Setting the Standard
Autopilot has its place in aviation, but not in industry leadership. If we’ve learned any lesson over the past two years, it’s that what we’ve always done will not necessarily work in this ever-evolving operating environment.
Industry leaders who haven’t shifted from a transactional to a long-term strategy mentality run the risk of being left behind. And while consolidation is a current theme in business aviation, competition for customers, staffing, and funding is increasingly high. We are competing internally for business, but we are also competing externally with other industries for vital resources.
What can we do to set a course for success as we move from 2021 and into 2022? We must first question if the decisions we are making today will have lingering, unintended consequences for the future. Stop and ask yourself, “What don’t I know?”
Start with a micro focus within your own operations, but then move to a macro focus on the aviation business industry as a whole. It is critically important to develop robust, quality cultures that focus on transparency, growth, and safety.
Look at your operation from all angles and perspectives. What has worked this year that may have surprised you? Can that be maintained? Work schedules and expectations have changed over the past year. Is there a way to embrace such changes to allow for increased
productivity and better work-life balance?
Share as much information as possible with your team to gain their trust and expedite success. Communicate your intentions to your team and trust them to get you where you need to be.
Creating an environment of continuous improvement and learning will help build and foster a workforce that not only stays, but also assists in recruiting others. Energized employees are among our industry’s best cheerleaders.
We all must strive to promote a healthier, more inviting operational and industry environment through collaboration, open communication, and ingenuity. By leaning on one another to spark creativity and gain efficiencies, the industry has moved the needle on multiple fronts, including illegal charter awareness and education; demonstrating immense value at all times, but especially during times of great need; and advancing sustainability initiatives (as Tim outlined in his column).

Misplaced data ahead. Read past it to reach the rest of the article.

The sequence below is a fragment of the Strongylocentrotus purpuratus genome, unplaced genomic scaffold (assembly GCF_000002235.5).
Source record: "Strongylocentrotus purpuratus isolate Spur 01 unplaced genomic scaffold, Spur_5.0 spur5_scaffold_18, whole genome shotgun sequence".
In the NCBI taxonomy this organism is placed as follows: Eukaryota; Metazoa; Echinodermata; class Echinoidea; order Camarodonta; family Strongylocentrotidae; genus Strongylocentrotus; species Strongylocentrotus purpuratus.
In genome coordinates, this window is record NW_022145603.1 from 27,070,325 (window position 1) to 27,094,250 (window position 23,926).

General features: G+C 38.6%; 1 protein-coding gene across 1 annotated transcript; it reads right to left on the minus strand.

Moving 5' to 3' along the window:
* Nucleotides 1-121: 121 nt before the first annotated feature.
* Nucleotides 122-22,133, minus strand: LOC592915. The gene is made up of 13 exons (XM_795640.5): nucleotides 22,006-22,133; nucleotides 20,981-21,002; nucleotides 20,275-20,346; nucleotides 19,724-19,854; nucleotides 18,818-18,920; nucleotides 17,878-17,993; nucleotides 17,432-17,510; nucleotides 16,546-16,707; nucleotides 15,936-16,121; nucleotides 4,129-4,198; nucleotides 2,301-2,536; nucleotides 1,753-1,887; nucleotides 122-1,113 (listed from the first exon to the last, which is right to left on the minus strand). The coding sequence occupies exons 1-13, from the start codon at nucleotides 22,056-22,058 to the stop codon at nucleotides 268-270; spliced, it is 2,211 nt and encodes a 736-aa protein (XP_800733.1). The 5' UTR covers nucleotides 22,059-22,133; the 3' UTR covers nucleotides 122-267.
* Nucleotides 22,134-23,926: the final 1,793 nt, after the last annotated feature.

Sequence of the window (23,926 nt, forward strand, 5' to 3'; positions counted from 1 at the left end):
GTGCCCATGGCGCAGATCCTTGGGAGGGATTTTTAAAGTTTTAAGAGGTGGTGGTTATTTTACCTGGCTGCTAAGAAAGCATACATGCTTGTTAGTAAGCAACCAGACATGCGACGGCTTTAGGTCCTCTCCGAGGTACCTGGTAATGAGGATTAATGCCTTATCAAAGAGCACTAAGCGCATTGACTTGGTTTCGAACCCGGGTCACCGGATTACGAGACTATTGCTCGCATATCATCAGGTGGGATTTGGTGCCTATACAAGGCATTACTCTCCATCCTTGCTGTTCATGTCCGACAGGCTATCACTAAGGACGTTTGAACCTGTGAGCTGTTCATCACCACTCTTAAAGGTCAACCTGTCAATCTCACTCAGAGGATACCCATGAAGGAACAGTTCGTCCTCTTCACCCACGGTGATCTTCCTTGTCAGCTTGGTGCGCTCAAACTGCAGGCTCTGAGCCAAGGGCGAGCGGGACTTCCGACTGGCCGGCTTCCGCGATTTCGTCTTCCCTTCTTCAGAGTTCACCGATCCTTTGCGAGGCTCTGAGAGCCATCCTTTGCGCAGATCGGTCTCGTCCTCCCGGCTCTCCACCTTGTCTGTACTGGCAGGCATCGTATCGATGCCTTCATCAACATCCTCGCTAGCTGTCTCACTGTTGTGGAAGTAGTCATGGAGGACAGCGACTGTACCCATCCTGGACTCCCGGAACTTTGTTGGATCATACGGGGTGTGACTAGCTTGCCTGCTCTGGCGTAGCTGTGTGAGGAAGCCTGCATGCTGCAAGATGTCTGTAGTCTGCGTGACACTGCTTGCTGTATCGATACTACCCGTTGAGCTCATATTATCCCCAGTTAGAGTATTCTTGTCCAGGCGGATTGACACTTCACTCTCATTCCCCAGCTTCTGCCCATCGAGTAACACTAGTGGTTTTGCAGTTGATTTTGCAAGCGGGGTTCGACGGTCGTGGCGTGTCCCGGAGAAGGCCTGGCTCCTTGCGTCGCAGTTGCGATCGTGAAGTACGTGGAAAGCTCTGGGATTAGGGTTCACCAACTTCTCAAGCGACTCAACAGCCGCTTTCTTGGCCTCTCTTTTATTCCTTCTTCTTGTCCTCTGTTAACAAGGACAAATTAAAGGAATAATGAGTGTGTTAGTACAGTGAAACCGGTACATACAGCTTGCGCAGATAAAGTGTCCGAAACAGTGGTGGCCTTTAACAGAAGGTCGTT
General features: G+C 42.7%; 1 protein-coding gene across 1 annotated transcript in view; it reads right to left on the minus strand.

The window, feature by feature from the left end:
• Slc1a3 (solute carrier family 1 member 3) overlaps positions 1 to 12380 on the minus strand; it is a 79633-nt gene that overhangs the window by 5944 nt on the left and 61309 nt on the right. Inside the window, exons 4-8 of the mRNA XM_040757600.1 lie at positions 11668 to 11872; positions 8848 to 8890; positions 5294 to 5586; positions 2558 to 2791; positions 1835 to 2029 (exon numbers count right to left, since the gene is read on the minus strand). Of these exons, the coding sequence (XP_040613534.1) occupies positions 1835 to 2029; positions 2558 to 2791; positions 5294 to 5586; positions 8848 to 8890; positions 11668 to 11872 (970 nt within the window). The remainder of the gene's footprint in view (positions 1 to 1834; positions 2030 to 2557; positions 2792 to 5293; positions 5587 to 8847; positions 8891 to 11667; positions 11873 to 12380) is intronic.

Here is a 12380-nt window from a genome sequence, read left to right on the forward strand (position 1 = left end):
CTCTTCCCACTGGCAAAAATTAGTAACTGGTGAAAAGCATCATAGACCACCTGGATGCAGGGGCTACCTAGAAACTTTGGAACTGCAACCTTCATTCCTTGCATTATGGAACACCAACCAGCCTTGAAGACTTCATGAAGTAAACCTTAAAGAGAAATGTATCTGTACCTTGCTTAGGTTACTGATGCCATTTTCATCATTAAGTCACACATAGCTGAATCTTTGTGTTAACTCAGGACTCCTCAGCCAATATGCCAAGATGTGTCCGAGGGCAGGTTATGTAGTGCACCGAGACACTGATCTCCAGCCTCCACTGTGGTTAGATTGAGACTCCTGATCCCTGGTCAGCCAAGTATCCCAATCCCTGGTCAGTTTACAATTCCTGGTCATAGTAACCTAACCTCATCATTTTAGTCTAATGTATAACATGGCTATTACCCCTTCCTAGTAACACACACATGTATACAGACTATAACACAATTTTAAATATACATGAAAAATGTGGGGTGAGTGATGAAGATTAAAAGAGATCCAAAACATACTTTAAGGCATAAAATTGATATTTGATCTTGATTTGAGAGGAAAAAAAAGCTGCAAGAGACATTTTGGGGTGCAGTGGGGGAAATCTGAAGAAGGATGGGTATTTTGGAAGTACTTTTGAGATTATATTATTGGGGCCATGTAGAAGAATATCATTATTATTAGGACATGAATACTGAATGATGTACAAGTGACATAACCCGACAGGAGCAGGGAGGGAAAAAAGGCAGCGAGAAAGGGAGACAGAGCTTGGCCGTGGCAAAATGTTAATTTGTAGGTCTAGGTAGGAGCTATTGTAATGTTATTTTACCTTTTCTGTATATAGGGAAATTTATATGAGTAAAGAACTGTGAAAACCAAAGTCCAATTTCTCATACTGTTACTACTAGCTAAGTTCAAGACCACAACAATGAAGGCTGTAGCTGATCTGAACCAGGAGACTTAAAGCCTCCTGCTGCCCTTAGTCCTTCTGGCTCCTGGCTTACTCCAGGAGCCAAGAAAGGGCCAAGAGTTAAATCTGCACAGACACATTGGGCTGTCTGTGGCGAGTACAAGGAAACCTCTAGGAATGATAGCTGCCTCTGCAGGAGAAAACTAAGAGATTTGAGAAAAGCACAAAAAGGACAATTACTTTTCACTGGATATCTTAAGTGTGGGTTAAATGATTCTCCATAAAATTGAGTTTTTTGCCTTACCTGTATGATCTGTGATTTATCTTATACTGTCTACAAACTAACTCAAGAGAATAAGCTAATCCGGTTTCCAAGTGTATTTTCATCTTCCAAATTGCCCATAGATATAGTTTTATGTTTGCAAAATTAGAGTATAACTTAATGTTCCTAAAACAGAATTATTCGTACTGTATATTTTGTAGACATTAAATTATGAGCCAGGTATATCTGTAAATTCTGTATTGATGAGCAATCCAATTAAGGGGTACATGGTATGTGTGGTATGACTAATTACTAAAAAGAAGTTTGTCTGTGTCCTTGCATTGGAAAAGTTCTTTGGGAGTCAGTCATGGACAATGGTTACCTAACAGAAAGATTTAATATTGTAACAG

NATA has been in front of our membership and their communities to hear what has challenged them the most in this new and changing operating environment, but also to learn what has made them successful. As your association, we are thrilled to provide a Roundtable for industry leaders to participate in and shape these discussions, as well as provide access to some of the most engaged minds…our new Chairman’s Circle—an offshoot of the President’s Council. The NATA Chairman’s Circle will convene at a crucial time for our industry. We invite you to join them this November in Miami for NATA’s Aviation Business Conference (ABC). The ABC will provide a valuable forum for gathering the industry’s top leaders to share information and lay a foundation for success, one that helps advance all aviation businesses.
Leading with intention means assembling all of the pieces to gain a complete environmental scan, then working with your team and your association to build a strategy that will benefit your business and our industry now and into the future.
It’s time for us all to stop lingering at the same altitude and advance to a higher level.